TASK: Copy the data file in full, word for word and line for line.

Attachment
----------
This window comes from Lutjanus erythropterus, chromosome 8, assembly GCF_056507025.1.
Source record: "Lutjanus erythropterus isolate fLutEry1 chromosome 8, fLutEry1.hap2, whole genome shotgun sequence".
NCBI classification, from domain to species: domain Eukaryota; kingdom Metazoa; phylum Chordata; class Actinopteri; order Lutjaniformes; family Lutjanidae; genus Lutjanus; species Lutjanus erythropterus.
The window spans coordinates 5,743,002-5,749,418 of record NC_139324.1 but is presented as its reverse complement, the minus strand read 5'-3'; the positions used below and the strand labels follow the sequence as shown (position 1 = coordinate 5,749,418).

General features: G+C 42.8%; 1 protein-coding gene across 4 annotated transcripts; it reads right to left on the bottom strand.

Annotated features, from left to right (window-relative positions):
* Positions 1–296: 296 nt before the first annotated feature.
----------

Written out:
This window comes from Lutjanus erythropterus, chromosome 8, assembly GCF_056507025.1.
Source record: "Lutjanus erythropterus isolate fLutEry1 chromosome 8, fLutEry1.hap2, whole genome shotgun sequence".
NCBI classification, from domain to species: domain Eukaryota; kingdom Metazoa; phylum Chordata; class Actinopteri; order Lutjaniformes; family Lutjanidae; genus Lutjanus; species Lutjanus erythropterus.
The window spans coordinates 5,743,002-5,749,418 of record NC_139324.1 but is presented as its reverse complement, the minus strand read 5'-3'; the positions used below and the strand labels follow the sequence as shown (position 1 = coordinate 5,749,418).

General features: G+C 42.8%; 1 protein-coding gene across 4 annotated transcripts; it reads right to left on the bottom strand.

Annotated features, from left to right (window-relative positions):
* Positions 1–296: 296 nt before the first annotated feature.